tongues of fire

This year the day of Pentecost is in May. It was originally a Jewish spring harvest festival called the “Feast of Weeks” celebrated 7 weeks or 50 days after the offering of the first-fruits of the harvest on the day after the Passover Sabbath, Easter Sunday. In the past Pentecost was celebrated much more widely than today. It is also known as Whitsun, which is a shortened form of White Sunday, probably referring to the white clothes worn by those who were going to be baptised that day. The next day was even a Bank Holiday, which we still have, although it is now the Spring Bank Holiday, fixed on the last Monday in May.

The day of Pentecost is the Church’s birthday. Jesus, after rising from the dead, said to his disciples: “Do not leave Jerusalem, but wait for the gift my Father promised…in a few days you will be baptised with the Holy Spirit.”

10 days after Jesus’ ascension the Holy Spirit came upon the disciples, and Peter, in the very city where Jesus had been put to death just 7 weeks earlier, told the crowds that the risen Jesus is Christ and Lord. He said, “Repent and be baptised, every one of you, in the name of Jesus Christ for the forgiveness of your sins. And you will receive the gift of the Holy Spirit.” About 3,000 people accepted this truth & were baptised, being a part of the birth of the Christian Church.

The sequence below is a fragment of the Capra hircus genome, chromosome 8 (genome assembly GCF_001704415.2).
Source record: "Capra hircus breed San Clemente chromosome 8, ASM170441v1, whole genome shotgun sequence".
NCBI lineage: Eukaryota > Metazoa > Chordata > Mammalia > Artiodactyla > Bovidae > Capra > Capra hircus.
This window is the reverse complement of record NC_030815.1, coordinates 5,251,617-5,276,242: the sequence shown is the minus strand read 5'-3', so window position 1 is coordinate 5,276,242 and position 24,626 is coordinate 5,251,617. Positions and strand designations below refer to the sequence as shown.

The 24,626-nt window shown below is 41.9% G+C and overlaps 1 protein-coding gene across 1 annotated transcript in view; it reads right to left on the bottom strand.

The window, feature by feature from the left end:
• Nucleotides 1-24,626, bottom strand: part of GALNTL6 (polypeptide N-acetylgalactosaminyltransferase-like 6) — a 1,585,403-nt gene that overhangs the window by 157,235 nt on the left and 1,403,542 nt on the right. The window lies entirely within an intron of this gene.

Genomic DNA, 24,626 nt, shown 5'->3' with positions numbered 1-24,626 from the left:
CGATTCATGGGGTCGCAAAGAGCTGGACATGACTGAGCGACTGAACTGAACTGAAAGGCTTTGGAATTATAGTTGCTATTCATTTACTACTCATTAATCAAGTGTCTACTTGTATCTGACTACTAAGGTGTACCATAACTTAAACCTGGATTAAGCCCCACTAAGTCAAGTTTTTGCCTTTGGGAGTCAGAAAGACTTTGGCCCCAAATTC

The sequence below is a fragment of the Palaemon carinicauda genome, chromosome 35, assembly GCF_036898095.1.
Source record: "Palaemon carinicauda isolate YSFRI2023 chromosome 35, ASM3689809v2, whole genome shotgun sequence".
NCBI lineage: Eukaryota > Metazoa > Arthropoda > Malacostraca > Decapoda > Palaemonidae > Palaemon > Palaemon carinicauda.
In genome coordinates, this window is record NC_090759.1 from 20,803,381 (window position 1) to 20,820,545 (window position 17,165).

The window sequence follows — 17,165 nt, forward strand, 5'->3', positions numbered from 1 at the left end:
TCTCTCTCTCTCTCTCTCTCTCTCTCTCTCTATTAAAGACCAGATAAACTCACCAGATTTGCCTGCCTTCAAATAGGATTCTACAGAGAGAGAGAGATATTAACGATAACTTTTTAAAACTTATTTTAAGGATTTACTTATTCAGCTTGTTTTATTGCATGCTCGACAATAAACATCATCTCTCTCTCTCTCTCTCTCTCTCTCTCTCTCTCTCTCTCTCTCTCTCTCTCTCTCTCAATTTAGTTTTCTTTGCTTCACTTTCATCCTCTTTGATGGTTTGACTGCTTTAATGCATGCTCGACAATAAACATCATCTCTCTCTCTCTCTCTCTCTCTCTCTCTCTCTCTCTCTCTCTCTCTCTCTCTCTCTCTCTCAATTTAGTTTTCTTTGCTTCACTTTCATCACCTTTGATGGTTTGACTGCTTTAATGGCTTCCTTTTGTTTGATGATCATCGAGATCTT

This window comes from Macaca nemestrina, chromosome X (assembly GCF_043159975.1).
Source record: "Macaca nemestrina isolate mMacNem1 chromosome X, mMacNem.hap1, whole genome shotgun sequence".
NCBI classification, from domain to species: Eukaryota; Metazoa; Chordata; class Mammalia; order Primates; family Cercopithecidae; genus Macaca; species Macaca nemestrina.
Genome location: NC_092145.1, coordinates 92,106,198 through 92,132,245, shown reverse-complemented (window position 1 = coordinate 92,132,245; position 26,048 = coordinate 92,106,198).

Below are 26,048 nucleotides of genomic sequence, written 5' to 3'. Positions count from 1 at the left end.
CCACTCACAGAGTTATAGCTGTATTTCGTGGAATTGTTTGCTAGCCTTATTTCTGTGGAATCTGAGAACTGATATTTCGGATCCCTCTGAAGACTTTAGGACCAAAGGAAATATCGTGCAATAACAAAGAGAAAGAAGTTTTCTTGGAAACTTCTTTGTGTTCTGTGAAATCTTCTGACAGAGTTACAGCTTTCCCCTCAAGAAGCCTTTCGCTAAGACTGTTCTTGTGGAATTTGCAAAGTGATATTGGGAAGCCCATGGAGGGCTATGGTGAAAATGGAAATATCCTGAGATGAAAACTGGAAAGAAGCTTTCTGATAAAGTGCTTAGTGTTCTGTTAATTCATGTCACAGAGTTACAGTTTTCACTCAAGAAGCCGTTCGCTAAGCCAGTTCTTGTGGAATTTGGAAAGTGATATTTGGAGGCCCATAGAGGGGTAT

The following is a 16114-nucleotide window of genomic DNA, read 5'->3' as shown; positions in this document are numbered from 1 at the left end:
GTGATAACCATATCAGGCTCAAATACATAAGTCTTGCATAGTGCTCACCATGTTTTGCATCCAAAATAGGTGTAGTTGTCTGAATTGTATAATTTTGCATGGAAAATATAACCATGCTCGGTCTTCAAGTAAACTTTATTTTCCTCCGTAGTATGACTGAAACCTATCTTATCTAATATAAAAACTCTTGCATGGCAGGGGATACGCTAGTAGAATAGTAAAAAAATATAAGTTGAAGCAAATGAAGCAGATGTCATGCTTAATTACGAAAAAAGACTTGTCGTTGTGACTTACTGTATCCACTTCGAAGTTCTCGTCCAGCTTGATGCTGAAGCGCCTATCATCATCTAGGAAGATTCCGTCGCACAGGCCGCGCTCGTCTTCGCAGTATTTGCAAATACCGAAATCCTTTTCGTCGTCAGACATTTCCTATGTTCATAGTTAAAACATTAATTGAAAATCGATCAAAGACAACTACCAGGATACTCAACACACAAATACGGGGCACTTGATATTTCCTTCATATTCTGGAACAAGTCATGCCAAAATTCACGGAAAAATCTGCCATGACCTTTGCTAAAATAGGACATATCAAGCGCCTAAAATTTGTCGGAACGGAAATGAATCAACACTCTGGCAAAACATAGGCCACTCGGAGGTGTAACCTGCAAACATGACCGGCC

Today people all around the world are still hearing the same message of the Lord Jesus Christ, crucified and risen again. Those who repent of their rebellion against God, trusting in Jesus, still receive the gift of the Holy Spirit and are added to the church, having great reason to remember and be thankful to God for Pentecost. You too can have reasons to celebrate Pentecost by coming to Jesus as your Saviour and Lord and being a part of God’s people, the church.

Philip Hearn